The USA has a very large number of people who are highly active in promoting the distorted
nutrition science referred to above. Sometimes they come together. Here is an example. In May
2016, a free online conference took place called the “Vitamin Summit”. In their promotion of
this conference the organizers claim that the speakers are: “The most distinguished and diverse
group of vitamin experts ever assembled for one event!” Let’s take a closer look. Here are some
of the illustrious speakers:
Andrew Saul. This person advocates megadoses of vitamins, including vitamin C. This
idea was popularized in the 1970s but has largely been abandoned by conventional
physicians and nutritionists as clinical studies rarely provide supporting evidence.
Dr Joseph Mercola. According to an article on him in Wikipedia he dismisses medical
concerns over avian influenza pandemics. He asserts that the government, big business,
and the mainstream media have conspired to promote the threat of avian flu in order to
accrue money and power. Furthermore, he has been highly critical of vaccines and
vaccination policy, and questions whether HIV is the cause of AIDS (10).
Ty Bollinger. This person promotes heavily distorted and grossly unscientific information
about medicine and cancer.
The usual training program in North America for a person who wishes to be recognized as a
nutritionist is a 4-year degree in nutrition. To become a dietitian also requires an internship. But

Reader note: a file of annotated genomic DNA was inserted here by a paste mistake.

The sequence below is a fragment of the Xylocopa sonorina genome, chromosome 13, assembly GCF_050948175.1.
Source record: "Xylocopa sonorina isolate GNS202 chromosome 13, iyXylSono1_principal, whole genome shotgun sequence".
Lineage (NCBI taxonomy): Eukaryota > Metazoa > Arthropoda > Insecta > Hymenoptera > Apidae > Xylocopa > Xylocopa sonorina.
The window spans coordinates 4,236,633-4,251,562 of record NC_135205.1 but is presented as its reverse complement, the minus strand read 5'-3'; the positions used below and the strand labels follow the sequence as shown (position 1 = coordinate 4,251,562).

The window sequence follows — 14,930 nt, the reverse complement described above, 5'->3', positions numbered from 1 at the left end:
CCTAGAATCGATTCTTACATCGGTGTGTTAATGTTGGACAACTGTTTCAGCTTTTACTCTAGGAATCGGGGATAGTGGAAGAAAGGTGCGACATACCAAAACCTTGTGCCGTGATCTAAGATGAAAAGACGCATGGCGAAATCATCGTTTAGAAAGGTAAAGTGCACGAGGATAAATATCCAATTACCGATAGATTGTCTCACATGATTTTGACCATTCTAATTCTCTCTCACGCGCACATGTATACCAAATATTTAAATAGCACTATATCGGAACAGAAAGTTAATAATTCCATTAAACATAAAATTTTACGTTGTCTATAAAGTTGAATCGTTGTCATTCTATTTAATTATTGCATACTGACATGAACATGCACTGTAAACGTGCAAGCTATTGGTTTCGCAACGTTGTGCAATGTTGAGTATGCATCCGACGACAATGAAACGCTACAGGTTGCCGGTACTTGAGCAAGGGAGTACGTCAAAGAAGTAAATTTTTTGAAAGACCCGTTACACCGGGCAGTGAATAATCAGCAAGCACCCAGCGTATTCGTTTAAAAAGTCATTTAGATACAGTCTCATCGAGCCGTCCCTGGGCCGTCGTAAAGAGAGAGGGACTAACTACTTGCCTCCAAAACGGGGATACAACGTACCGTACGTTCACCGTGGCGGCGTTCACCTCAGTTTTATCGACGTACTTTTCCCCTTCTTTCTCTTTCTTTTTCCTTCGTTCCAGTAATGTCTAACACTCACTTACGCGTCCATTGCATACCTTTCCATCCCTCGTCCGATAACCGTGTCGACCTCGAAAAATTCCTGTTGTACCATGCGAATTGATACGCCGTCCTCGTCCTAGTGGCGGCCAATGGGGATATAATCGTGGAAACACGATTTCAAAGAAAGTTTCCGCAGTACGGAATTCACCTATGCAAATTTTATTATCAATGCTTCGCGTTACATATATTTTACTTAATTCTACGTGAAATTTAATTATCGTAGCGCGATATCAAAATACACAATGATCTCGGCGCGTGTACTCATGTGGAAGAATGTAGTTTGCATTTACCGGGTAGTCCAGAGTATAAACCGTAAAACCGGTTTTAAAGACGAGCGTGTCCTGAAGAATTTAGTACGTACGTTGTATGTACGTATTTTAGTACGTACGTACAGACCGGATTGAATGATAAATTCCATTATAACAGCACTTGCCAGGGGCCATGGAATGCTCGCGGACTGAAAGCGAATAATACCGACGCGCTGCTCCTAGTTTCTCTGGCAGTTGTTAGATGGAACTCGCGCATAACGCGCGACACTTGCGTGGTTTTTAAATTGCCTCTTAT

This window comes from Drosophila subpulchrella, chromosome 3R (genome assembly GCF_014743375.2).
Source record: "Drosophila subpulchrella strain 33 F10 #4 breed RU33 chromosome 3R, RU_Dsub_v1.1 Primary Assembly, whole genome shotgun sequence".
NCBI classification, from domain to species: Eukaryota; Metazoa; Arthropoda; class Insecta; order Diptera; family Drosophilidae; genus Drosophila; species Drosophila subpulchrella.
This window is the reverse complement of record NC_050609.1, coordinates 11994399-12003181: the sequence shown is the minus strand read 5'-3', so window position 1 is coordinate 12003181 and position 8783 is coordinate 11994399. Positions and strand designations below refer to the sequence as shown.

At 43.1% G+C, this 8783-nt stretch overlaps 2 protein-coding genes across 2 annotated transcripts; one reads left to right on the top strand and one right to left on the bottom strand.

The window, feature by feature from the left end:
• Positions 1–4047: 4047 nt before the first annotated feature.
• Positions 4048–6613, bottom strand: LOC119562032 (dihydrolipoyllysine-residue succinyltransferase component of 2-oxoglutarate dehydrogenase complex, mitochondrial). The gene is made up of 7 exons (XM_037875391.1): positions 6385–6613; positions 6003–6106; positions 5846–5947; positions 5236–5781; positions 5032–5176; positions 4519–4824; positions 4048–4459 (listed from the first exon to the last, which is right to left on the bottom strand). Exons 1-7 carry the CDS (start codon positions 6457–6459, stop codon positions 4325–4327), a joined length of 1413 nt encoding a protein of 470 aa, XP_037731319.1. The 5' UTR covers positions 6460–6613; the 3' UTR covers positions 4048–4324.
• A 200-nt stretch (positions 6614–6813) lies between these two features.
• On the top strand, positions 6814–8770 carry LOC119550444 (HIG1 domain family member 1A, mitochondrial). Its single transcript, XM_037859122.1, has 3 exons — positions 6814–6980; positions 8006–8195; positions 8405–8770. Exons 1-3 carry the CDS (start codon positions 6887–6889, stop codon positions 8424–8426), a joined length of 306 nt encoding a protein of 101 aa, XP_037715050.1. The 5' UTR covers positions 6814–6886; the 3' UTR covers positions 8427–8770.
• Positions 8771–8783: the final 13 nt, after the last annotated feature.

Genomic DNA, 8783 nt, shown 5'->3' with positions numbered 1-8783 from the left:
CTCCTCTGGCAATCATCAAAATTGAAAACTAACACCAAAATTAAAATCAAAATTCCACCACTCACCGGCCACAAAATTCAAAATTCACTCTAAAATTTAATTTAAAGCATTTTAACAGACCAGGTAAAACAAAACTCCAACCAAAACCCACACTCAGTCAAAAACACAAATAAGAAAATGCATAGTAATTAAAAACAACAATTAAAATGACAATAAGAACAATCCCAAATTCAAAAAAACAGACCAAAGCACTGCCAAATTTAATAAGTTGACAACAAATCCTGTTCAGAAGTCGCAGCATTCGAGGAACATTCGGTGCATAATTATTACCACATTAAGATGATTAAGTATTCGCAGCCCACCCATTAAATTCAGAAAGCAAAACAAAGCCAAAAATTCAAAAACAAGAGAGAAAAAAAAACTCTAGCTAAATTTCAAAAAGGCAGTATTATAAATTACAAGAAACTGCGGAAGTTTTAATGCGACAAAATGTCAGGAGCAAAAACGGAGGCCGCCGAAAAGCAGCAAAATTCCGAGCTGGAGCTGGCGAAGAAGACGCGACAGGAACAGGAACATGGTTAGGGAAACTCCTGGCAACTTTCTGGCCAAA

do a Google search using the term “nutritionist training program” and many programs pop up,
most of which are seriously lacking in scientific credibility. Here is one example.
The American School of Natural Health ( offers
a training course to become a “nutrition consultant”. According to the website: “[the] course
stresses the use of whole and organic foods – an integral concept in many indigenous societies.
Today we see that a return to chemical free foods along with other dietary measures is an
effective answer to many health complaints and common conditions. The course also focuses on
the importance of Detoxification & Cleansing, as only fully functioning organs are able to absorb
and utilize nutrients optimally.”
Programs of this type typically take about one or two years to complete which is considerably
less than conventional nutrition programs. But many people are in a rush to become a qualified
nutritionist. The American Fitness Professionals & Associates (
certification-programs) caters to those people. They will train a person to become a “Certified
Nutrition & Wellness Consultant” in only 100 h.
Some schools offer a more in-depth program. The International College of Natural Health and
Traditional Chinese Medicine (, based in Ontario,
Canada, has a 24-mo program called the “Orthomolecular Nutrition Diploma Program”. Some
indications of what students will learn during the program are indicated by a description of books
from the approved reading list: